• Kerrin says:

    Do I want your books to come out faster? Of course!
    I’m very greedy and heavily addicted to your books. Cause I’m livng in Europe I got to wait additional weeks.
    Reading them is like a ride in a roller coaster, like beeing sucked in an action movie, like … amazing.
    Please keep up your fantastik work. I love your books and can’t get enough of your mind blowing work.
    Your books a rare enjoyment for me (and a huge distraction when I should learn for upcoming tests, but that’s my problem).

    Thank you for your hard work!

  • Enya says:

    I loved your book so so much. I did buy it as an ebook (this time, for the first time), because the poor quality of the other books has realy shown its ugly face over the years. I could not read them more then 4 times, before they fell apart.
    It would be great if you could convince penguin to do a hardcover edition?
    Or they might have considered limited hardcover + ebook and no paperbook?
    Or to put more quality to their book ?

    I mean paperbook is better that nobook, but i can not understand their decision.

    I am german and did buy it in its original language by penguin (the translation is not exactly great but alright, considering) and I gave it a 5 star review on german amazon. I believe all your english books have a 5 star review alltogether and 4 star in the german translated version even considering the paperbooks have a better quality here. (I dont know about america, is it so much worse?)
    It just shows what a fantastic writer you are.

    Karen, you should not forget, when you see bad reviews that we love you all over europe!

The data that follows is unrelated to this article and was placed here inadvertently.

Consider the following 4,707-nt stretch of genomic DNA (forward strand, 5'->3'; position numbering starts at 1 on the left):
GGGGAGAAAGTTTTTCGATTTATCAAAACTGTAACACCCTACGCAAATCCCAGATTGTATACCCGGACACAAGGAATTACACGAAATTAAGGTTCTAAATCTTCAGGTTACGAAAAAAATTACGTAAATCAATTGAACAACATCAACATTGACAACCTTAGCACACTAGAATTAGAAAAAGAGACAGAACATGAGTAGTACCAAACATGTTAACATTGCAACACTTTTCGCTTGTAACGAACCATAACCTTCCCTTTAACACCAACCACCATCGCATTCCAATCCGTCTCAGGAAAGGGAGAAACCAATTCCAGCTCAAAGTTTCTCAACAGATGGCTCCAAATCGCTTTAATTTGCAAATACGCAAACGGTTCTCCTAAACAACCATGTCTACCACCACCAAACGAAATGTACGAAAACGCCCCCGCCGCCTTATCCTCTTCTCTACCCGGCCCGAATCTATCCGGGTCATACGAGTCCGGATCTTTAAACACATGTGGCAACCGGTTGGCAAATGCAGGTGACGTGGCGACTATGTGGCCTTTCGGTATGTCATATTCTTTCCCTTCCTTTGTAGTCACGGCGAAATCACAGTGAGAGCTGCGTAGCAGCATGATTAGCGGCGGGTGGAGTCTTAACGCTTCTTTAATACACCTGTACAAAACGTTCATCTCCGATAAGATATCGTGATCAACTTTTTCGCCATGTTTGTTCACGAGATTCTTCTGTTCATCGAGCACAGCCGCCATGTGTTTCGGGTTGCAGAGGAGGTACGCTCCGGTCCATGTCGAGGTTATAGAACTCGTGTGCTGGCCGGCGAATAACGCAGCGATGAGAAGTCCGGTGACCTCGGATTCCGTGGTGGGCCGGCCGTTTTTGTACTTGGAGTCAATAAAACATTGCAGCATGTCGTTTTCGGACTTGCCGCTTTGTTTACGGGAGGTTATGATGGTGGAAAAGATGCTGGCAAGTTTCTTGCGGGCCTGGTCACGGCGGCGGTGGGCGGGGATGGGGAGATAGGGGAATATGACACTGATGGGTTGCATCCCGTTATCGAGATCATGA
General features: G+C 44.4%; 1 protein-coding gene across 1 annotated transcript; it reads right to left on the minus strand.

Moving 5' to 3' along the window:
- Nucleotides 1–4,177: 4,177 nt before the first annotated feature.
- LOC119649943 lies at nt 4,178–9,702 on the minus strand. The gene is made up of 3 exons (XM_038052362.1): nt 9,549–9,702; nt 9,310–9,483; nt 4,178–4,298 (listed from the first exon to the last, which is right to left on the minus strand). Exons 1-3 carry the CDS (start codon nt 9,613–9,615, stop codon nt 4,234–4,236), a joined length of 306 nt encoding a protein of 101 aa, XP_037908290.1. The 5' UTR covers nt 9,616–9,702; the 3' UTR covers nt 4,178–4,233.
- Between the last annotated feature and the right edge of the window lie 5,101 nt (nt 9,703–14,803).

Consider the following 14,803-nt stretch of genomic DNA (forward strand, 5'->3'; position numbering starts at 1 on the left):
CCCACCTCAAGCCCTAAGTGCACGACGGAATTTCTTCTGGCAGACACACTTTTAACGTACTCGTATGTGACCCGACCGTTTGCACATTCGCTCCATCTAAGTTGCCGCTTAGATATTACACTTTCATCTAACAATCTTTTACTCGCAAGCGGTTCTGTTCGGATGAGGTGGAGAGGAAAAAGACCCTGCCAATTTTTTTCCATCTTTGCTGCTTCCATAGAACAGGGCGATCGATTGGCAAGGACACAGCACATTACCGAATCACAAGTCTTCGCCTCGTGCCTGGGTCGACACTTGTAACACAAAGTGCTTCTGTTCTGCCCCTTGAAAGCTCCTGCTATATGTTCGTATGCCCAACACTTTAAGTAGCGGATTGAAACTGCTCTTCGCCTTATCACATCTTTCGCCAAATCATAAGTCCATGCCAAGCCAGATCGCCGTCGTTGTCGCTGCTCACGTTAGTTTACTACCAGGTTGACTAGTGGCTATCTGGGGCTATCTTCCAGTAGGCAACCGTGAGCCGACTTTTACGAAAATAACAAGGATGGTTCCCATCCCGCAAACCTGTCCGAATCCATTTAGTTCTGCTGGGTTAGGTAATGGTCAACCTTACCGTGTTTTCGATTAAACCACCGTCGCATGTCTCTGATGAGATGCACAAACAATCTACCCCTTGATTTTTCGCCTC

It is such a fantastic book about timetravel, so bittersweet and fast paced.
    I did notice that reap the wind ended with a cliffhanger, but that happens anyway because I cant wait for the next read. If you had just releaded one big book we would have to wait even longer for the next one.

    (Do not post comments about me being a dumb idiot making grammar mistakes, if your german is worse than my english 😉 )

    • admin says:

      I’m really sorry your books haven’t held up. The problem with hardback is, that it cost the publisher more to print, so they don’t like to do it unless there’s a large audience for the series, which mine has never had. I do think that’s one nice thing about ebooks — they don’t wear out! And although I like the feel of a real book in my hands, it is nice not to have to worry about their physical quality, or about where to store them.

      By the way, I think your English is just fine. It is much better than my German, at any rate! (I did study it in school, but can’t say I was ever very good).

  • drum288 says: